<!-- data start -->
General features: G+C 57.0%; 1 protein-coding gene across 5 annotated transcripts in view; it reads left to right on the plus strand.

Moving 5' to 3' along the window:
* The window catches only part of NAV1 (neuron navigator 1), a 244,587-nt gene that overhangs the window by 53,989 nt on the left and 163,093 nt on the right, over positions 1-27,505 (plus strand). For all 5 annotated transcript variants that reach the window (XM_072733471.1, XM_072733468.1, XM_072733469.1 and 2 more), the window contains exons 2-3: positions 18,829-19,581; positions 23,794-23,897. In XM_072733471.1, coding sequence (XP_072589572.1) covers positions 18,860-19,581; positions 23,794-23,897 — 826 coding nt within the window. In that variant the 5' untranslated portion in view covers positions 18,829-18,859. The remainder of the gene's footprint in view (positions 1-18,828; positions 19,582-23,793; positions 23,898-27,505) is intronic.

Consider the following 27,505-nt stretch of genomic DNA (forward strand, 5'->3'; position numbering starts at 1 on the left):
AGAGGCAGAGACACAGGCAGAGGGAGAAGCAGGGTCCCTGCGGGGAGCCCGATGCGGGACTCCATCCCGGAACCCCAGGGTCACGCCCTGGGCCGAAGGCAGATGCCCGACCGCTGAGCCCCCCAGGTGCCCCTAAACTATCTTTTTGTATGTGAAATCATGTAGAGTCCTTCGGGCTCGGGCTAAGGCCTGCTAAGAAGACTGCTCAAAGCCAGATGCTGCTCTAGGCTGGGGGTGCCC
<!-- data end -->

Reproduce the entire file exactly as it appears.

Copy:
General features: G+C 57.0%; 1 protein-coding gene across 5 annotated transcripts in view; it reads left to right on the plus strand.

Moving 5' to 3' along the window:
* The window catches only part of NAV1 (neuron navigator 1), a 244,587-nt gene that overhangs the window by 53,989 nt on the left and 163,093 nt on the right, over positions 1-27,505 (plus strand). For all 5 annotated transcript variants that reach the window (XM_072733471.1, XM_072733468.1, XM_072733469.1 and 2 more), the window contains exons 2-3: positions 18,829-19,581; positions 23,794-23,897. In XM_072733471.1, coding sequence (XP_072589572.1) covers positions 18,860-19,581; positions 23,794-23,897 — 826 coding nt within the window. In that variant the 5' untranslated portion in view covers positions 18,829-18,859. The remainder of the gene's footprint in view (positions 1-18,828; positions 19,582-23,793; positions 23,898-27,505) is intronic.

Consider the following 27,505-nt stretch of genomic DNA (forward strand, 5'->3'; position numbering starts at 1 on the left):
AGAGGCAGAGACACAGGCAGAGGGAGAAGCAGGGTCCCTGCGGGGAGCCCGATGCGGGACTCCATCCCGGAACCCCAGGGTCACGCCCTGGGCCGAAGGCAGATGCCCGACCGCTGAGCCCCCCAGGTGCCCCTAAACTATCTTTTTGTATGTGAAATCATGTAGAGTCCTTCGGGCTCGGGCTAAGGCCTGCTAAGAAGACTGCTCAAAGCCAGATGCTGCTCTAGGCTGGGGGTGCCC